The Silver Spoon – John Galsworthy
Galsworthy’s Forsyte Chronicles stretched to nine volumes and the Silver Spoon in some senses marks the midway point, being the fifth in the series and the second of the Modern Comedy trilogy. Published in 1926, it follows the story of Soames Forsyte and his daughter, Fleur, now married to Michael Mont and mother of a son, Kit, described as the eleventh baronet.
There have been some cosmetic changes at Fleur’s house. Gone is the Chinese décor and the Pekinese has been replaced by a new pooch. Fleur, though, is still the same social gadfly, collecting admirers and the company of the movers and shakers in London society. It is this trait in her character that leads to the central moment of the book, a libel case. At one of her soirees, Fleur is accused by Marjorie Ferrar of being a snob, neither having the wit nor personality to create the sort of salon that she is desperate to have. Soames overhears the remarks, calls Marjorie a traitress and orders her to leave. As neither side will back down in what today would seem to be a storm in a cocktail glass, the matter goes to court.
Soames uses all his guile to build up a convincing defence for Fleur. The case does offer Galsworthy the opportunity to explore the change in moral attitudes amongst the younger crowd in London society, raising questions of morality and comparing and contrasting standards of behaviour with the more staid and stuff outlook of Soames’ generation. Francis Wilmot, a young American guest of Fleur’s, who brings her news of her long-lost lover, Jon, falls under Marjorie’s spell and betrays his host. Although Fleur prevails, it is at some cost, becoming a social outcast and feeling that she cannot remain in London and play the part she desires in society persuades her doting father to accompany her on a trip around the world.
Fleur’s husband, Michael Mont, has left the world of publishing and has secured himself a seat in Parliament. He has become an advocate of an eccentric political philosophy, Foggartism, one of whose tenets is to ship youngsters off to parts of the empire, to ease unemployment at home and provide a labour force to the colonies to enable them to supply the motherland with goods and produce. Despite general ridicule and the failure of some social experiments to help the workers, Michael is determined to soldier on and feels that he is unable to accompany Fleur on her jaunt, only promising to join her when Parliament is in its summer recess.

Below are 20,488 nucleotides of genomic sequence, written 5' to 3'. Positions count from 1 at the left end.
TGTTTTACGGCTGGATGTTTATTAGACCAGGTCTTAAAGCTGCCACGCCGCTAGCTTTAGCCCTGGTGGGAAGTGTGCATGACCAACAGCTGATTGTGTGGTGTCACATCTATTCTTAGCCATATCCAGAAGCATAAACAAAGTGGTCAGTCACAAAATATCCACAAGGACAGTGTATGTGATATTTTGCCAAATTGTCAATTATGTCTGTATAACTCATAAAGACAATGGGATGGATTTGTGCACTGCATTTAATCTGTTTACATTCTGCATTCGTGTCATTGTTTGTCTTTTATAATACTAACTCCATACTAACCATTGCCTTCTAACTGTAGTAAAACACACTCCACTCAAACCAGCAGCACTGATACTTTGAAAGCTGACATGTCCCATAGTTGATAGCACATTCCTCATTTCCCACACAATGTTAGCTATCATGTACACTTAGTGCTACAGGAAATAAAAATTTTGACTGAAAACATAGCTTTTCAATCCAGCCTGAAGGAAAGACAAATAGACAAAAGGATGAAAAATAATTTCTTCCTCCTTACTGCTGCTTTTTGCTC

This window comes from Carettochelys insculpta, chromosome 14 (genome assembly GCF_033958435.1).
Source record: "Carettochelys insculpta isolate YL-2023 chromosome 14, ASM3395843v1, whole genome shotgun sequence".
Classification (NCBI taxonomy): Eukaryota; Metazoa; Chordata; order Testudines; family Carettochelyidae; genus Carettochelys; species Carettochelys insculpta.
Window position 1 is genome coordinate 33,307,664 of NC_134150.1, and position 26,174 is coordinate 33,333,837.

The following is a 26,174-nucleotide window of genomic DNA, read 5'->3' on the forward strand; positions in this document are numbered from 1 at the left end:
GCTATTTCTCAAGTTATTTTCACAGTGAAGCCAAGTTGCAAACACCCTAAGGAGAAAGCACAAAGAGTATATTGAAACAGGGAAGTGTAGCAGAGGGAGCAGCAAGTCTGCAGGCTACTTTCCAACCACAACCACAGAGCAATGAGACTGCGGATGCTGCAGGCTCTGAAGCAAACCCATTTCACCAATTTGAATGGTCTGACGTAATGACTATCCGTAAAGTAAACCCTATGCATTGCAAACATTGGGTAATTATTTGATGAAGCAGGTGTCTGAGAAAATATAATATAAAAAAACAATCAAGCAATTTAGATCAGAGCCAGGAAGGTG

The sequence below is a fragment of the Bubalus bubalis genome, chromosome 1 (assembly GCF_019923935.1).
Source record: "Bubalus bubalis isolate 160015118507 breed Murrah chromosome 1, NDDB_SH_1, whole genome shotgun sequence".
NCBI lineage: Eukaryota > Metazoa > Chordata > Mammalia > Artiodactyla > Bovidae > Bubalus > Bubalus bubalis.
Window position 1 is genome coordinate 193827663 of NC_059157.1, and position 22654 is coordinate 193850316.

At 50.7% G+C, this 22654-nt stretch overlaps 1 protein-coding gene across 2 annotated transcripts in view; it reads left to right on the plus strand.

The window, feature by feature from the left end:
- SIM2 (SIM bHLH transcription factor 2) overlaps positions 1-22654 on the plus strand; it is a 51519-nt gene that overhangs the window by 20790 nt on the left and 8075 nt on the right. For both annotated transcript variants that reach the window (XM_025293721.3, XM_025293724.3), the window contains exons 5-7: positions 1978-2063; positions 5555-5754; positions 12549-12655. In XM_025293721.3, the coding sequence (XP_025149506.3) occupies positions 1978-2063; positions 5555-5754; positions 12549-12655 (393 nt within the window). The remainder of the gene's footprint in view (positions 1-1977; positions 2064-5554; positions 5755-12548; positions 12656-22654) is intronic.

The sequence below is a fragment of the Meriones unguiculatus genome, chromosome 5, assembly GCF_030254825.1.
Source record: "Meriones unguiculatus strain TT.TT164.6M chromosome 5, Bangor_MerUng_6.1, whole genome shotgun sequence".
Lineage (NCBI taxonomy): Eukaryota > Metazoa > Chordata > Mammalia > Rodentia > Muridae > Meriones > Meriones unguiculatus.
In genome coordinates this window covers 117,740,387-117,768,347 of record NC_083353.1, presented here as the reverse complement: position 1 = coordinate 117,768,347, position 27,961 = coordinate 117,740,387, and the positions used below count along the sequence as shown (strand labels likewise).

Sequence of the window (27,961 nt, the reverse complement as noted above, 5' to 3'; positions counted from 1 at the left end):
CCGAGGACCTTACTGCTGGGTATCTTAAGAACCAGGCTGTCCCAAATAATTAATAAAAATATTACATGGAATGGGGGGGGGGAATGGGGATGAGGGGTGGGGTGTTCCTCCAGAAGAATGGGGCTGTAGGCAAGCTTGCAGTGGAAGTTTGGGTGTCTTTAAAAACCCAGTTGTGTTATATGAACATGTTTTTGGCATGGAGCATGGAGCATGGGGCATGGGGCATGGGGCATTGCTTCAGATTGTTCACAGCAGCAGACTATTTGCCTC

One of the interesting aspects of the Chronicle is the change in treatment of Soames. In the early books he was clearly a villain, for whom the reader was invited to have little sympathy, set in his ways, concerned only for property, his art collection and money. Much of that remains, of course, but Galsworthy’s portrayal appears more sympathetic. He is a lost soul in a world he barely recognises, let alone understands. What he thought was an act of kindness to his daughter, the relentless pursuit of a frivolous court case, has backfired and left her unhappy. His reflections are often astute, amusing and filled with regret.
And the silver spoon? The sense of entitlement that pervades through the book, personified in the behaviour and attitudes of Fleur and the air of expectation that surrounds young Kit.